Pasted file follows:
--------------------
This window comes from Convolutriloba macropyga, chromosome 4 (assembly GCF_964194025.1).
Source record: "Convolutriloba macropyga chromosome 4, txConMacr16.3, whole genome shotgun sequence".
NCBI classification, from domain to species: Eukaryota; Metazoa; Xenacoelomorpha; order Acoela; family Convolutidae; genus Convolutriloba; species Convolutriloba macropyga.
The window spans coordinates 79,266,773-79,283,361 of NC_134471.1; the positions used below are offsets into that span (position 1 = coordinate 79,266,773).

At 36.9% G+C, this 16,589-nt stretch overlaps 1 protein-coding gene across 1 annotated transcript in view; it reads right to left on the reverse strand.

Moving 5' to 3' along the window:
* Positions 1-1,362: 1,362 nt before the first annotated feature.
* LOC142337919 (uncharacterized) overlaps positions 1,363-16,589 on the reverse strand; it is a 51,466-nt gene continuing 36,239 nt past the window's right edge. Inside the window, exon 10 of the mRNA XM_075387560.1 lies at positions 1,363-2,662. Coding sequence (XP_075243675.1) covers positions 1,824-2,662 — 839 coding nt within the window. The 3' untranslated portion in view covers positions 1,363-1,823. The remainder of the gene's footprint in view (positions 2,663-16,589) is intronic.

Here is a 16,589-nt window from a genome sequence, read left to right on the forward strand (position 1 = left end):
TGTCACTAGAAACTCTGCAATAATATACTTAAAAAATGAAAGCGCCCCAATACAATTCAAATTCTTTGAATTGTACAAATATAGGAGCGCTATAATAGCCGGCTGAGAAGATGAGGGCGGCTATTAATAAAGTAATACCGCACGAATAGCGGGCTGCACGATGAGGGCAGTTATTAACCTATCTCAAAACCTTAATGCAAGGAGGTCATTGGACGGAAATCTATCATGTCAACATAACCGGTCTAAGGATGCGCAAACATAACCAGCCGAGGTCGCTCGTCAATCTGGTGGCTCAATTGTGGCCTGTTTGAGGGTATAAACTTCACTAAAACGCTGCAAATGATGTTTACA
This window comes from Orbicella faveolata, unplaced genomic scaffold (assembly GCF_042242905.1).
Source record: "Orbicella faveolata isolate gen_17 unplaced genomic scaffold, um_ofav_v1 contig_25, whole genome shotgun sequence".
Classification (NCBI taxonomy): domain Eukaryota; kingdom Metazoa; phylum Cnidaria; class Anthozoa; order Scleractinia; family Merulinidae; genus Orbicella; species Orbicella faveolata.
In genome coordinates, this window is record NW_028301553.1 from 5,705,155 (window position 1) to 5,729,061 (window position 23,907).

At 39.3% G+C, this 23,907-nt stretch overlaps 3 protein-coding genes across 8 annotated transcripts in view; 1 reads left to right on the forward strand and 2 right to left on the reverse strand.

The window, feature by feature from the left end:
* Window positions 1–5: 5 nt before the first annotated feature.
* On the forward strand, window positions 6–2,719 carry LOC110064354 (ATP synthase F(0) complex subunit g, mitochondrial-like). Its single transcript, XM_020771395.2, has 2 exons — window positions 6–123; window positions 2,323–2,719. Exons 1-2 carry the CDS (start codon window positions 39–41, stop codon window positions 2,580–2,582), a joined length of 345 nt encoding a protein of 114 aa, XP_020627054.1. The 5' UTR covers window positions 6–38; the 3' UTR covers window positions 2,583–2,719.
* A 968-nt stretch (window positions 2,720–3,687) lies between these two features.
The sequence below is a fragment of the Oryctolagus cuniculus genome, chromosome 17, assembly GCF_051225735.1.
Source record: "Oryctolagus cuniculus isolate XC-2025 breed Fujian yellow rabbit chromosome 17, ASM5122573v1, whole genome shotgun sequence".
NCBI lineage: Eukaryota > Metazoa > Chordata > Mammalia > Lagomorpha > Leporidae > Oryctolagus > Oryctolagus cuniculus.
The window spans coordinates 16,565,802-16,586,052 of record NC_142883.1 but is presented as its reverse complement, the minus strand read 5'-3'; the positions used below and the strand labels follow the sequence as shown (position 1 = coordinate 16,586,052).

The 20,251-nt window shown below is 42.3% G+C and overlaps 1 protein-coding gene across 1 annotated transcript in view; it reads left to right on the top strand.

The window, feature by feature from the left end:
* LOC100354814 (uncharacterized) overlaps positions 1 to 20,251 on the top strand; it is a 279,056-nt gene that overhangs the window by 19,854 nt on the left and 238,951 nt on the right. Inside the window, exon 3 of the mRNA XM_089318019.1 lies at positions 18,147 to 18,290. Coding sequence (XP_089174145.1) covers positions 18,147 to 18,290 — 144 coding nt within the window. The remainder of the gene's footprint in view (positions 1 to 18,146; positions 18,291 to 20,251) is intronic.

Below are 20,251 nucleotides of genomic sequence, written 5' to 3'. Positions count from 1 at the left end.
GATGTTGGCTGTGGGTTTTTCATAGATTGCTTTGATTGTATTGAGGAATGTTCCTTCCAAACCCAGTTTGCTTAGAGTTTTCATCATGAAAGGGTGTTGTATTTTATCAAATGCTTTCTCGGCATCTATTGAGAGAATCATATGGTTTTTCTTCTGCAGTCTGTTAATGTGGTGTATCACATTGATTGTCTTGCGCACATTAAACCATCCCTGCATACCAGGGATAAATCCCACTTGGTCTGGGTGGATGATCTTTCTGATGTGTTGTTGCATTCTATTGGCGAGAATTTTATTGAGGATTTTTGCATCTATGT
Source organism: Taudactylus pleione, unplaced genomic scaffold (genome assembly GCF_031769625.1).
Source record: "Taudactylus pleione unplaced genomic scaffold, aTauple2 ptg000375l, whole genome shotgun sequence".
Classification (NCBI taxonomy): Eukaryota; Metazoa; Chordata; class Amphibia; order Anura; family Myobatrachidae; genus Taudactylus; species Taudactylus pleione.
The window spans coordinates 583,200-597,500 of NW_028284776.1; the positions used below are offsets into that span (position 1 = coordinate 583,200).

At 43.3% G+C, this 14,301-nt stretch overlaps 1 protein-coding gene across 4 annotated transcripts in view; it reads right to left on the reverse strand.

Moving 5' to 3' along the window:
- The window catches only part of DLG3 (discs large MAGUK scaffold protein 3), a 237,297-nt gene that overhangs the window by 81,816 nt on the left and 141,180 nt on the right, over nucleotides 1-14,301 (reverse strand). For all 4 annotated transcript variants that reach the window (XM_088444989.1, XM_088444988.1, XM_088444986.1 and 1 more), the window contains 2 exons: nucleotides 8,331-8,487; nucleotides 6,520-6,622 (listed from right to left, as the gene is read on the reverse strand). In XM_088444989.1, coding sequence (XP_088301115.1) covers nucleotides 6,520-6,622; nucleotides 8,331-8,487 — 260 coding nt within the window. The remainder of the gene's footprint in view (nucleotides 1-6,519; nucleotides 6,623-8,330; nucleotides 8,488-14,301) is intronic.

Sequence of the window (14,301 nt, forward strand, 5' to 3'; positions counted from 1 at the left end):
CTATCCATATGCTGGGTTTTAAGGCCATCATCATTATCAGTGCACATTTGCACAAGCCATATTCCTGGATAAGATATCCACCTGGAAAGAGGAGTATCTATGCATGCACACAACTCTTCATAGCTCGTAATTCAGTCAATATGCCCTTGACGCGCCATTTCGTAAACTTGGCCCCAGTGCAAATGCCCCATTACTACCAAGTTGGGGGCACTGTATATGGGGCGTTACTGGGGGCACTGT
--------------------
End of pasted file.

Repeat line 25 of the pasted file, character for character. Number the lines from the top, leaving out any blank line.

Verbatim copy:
The window, feature by feature from the left end: